Assaults, vandalism, speeding, liquor other issues Const. Tim Keizer has dealt with at Colonel Gray
© Guardian photo
A program which saw a police constable at Colonel Gray on a daily basis comes to an end in January. There is no funding to keep the program in place.
Colonel Gray High School’s resident police officer says a large number of students are abusing prescription pills and that’s only the tip of the problems he is seeing.
Const. Tim Keizer has been stationed at the Charlottetown school full time since the year began but is scheduled to depart Jan. 31 because the funding is running out.
Keizer says he’s making progress and he wants to stay but the city has said it can’t afford to pay the full bill for the rest of the year and the province, while it supports the program, says it can’t afford the $30,000 they’re being asked to pay.
Education Minister Alan McIsaac told The Guardian on Tuesday that it's difficult to come up with the money at this time of year, adding that the province has 63 schools to worry about.
“It’s bad, it’s bad,’’ Keizer told The Guardian Wednesday when asked how bad the drug use is at the school. “You’re going to be blown away when you get the actual percentage.’’
The number he talks about is the percentage of students using drugs. The Guardian was told it is 40 per cent of the student body that use drugs daily or have tried them this year. Keizer said students might say that figure should be higher.
“It is amazing. I was really taken back by the amount of drug activity that is (evident) at such an early age.’’
Keizer said over the years students have switched from alcohol to marijuana and hashish to the present favourite, prescription pills.
"Kids do not mind taking prescription pills to get high now," he said. "Now they have pill parties where everybody gets pills from mom and dad, or from old medications or something like that. They fire them in a bowl and everybody takes them, not having a clue what’s in them.’’
Pills aren’t the only problem at the Gray, said Keizer. Students have been coming to him complaining of “assaults of all natures’’.
He has also issued fines under the Liquor Control Act because adult-age students at the school are buying booze for minors.
Bullying is another problem he’s dealing with.
Keizer said he has also dealt with drug dealers right on the school property, as well as vandalism across the street at the seniors apartments and at Holy Redeemer Church.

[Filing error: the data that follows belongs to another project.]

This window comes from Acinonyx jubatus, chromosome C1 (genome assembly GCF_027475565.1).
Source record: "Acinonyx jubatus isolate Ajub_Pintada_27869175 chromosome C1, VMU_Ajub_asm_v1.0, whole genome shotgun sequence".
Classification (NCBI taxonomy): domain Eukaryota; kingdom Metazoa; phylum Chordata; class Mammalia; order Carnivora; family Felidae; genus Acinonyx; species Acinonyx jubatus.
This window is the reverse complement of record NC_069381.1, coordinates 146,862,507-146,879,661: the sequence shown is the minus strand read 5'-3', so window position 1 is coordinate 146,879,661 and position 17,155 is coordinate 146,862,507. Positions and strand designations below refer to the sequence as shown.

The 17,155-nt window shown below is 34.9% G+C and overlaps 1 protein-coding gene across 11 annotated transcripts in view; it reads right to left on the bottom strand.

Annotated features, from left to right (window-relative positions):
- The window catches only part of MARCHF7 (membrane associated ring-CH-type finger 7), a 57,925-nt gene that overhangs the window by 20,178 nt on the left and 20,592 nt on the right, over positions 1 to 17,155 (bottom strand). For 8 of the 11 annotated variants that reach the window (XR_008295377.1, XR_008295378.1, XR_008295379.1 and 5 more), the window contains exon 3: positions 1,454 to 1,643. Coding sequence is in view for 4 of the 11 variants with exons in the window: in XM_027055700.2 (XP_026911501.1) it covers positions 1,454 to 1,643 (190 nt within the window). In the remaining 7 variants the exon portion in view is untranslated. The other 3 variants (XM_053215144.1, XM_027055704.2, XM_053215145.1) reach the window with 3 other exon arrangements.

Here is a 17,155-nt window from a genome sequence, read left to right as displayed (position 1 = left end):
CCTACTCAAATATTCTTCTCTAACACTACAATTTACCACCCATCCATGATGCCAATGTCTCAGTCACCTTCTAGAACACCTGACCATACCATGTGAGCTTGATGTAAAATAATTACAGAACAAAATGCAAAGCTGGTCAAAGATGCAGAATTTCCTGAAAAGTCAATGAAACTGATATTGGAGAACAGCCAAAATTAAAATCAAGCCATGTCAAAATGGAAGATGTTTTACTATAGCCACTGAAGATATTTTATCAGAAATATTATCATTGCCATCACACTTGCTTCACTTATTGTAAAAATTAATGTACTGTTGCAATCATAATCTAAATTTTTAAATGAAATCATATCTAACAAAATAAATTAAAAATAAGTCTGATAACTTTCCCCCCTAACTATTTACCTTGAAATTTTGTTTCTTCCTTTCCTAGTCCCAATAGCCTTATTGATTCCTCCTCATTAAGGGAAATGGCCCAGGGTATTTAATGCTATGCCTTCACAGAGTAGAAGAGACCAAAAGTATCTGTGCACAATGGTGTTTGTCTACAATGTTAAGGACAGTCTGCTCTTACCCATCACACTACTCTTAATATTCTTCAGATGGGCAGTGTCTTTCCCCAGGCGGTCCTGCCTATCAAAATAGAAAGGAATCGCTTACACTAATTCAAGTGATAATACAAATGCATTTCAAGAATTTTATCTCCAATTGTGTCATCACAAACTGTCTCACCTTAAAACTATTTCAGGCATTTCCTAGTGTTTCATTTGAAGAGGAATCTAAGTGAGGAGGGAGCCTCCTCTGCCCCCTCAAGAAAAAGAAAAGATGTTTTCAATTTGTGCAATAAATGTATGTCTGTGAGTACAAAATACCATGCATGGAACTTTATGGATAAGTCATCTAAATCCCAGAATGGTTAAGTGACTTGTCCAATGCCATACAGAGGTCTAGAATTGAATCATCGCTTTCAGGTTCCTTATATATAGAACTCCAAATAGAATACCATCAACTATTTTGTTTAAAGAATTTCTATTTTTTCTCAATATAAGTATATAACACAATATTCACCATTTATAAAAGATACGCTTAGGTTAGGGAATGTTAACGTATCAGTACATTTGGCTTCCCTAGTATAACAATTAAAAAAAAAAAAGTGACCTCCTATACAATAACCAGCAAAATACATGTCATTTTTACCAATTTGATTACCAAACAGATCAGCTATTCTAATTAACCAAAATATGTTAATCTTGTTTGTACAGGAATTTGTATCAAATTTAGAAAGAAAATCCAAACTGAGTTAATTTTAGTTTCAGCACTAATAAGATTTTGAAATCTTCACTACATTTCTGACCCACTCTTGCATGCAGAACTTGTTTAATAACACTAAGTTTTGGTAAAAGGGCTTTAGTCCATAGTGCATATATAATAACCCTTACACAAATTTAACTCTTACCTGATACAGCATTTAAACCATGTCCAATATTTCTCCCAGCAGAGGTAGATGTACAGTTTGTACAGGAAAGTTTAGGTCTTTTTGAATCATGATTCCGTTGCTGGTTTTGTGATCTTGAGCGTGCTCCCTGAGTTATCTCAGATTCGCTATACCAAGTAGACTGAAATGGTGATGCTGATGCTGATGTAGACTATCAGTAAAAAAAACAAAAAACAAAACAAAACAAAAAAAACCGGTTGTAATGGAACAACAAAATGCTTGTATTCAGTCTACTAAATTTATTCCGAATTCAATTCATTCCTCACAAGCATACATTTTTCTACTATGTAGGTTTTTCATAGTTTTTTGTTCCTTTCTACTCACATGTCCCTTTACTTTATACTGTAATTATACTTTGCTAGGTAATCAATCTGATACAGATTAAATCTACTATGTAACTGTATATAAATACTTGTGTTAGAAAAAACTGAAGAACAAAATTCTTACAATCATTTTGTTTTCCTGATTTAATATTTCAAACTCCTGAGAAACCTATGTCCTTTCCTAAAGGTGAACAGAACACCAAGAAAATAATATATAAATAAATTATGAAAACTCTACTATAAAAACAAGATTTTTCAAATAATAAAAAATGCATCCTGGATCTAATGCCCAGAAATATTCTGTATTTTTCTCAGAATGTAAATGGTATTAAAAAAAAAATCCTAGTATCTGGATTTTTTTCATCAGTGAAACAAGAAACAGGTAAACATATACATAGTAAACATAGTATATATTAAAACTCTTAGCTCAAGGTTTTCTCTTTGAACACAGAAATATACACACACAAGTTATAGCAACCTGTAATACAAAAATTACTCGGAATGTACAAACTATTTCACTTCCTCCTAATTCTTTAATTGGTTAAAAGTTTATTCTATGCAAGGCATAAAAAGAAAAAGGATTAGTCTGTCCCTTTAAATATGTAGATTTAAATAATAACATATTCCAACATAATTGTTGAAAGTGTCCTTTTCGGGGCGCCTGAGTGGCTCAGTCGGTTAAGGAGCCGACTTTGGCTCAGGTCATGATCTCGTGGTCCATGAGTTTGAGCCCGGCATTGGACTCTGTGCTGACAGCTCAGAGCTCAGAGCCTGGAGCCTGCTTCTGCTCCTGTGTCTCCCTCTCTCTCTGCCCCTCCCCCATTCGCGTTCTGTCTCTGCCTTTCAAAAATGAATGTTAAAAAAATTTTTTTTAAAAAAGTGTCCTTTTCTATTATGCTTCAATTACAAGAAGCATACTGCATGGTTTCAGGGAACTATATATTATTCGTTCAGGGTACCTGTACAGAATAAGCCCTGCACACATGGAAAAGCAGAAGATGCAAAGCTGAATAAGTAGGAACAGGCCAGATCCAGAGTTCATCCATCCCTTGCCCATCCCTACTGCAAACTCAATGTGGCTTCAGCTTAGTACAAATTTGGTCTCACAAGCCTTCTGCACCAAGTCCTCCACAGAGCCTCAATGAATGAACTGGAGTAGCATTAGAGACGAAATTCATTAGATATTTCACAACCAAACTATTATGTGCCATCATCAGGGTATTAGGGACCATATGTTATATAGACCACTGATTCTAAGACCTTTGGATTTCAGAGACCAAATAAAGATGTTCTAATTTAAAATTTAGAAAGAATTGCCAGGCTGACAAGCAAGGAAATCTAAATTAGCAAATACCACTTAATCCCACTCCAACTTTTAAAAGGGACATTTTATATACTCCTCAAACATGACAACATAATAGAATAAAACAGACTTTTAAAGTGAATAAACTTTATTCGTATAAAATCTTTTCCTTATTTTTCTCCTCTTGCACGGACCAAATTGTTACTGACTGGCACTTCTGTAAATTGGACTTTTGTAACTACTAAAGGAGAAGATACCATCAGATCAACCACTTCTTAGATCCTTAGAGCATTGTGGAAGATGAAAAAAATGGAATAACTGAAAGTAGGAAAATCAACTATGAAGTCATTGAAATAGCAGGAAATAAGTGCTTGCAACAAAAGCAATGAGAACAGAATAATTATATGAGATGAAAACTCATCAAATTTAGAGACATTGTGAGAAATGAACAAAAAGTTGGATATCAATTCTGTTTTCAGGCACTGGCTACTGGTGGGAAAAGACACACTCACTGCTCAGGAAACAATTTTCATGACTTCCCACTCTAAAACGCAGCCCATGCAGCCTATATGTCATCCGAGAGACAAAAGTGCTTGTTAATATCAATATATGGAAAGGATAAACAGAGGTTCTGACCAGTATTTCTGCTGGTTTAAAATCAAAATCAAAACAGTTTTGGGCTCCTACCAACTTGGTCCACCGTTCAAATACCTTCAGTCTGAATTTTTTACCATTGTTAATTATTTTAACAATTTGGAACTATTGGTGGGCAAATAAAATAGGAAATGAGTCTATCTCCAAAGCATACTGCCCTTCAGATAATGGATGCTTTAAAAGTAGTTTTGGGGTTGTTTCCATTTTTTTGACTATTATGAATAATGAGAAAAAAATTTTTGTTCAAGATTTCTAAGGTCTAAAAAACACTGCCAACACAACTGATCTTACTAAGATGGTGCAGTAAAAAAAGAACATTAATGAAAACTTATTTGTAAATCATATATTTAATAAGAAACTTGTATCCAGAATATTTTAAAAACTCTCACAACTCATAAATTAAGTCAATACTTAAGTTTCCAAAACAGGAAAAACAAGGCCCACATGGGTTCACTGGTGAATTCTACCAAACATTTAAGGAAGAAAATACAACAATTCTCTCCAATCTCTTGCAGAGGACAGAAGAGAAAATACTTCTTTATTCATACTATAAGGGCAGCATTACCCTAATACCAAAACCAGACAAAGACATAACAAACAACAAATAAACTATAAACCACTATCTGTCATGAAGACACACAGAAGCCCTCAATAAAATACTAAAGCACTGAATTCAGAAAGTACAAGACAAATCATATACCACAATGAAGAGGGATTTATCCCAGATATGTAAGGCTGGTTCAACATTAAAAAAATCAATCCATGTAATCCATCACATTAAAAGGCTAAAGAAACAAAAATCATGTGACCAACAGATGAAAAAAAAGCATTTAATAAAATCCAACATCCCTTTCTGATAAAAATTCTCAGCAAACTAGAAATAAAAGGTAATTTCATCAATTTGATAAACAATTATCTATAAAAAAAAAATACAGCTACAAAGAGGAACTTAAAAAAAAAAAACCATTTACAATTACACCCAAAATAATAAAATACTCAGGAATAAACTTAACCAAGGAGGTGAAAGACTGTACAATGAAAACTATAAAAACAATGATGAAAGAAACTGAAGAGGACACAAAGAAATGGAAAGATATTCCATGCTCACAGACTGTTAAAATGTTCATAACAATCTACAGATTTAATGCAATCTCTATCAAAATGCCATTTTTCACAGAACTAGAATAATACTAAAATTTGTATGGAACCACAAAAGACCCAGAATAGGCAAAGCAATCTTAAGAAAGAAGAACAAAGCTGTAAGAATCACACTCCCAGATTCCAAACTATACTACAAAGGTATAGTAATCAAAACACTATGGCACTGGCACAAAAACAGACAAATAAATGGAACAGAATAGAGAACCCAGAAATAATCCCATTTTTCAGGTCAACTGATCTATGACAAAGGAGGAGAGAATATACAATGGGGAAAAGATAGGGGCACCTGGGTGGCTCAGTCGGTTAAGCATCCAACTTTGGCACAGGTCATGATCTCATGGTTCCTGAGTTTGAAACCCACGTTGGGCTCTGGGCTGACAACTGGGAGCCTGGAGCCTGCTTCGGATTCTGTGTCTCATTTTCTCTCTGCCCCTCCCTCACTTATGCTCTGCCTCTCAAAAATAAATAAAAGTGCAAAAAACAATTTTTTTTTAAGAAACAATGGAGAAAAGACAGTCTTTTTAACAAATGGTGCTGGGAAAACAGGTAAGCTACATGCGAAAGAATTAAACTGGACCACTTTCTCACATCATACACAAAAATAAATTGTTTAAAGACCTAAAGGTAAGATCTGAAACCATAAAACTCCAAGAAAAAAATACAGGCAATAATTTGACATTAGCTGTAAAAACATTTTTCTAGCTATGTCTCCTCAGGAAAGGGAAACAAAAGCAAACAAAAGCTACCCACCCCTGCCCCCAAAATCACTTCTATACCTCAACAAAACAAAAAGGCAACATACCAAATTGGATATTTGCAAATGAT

“There’s a lot of kids self-medicating. There is no shortage of mental illness on P.E.I. and a lot of these kids are self medicating.’’
Darren O’Handley, program manager with the Provincial Addictions Treatment Facility, says Colonel Gray is not the only high school with a drug problem.
“The use of alcohol and other mood-altering drugs is not unique to any one school in Prince Edward Island,’’ said O’Handley, noting that Mental Health and Addictions Services provide support to youth and families impacted by substance use through a variety of services aimed at reducing the harms associated with substance use.
Keizer said problems begin before high school and a lot of it stems from the kinds of company students keep. Experimenting with drugs is starting as early as grades 7 and 8.
Keizer has set up what he calls ‘parent nights’ where he brings in a counselor from the addictions treatment facility to meet with parents and students.
“All we had was probably 30 parents that showed up. I don’t know what the issue was. We’re going to do it again in January. This is very real. There are countless kids coming down to my office that are talking about it, starting at 14 years old. Some of them started when they were 13 years old.’’
He says students experiment with drugs, find it’s fun and can’t cope when they get hooked.
The Guardian spoke with Kevin Whitrow, principal at the Gray on Tuesday, and he said there has been noticeable progress since Keizer started. Whitrow is hoping government can find the funding to keep Keizer at the school.
“He’s realistic about what’s going on and he’s trying to push things ahead,’’ Keizer said, referring to the principal. “I can’t even think about how many times I’ve been in the office with the principal and we’ve talked about somebody with drug issues and what they’re doing, bringing it to school and where they are no longer a part of the school because of it.’’
Keizer said having a police officer at the school makes it easier for the students to seek help. He has taken kids out of school immediately for medical attention.
“They’re coming down to my office where they would never come down to a police station . . . to talk to an officer about their drug use.’’
Keizer says the Gray needs to have an officer at the school. If not him, it needs to be someone.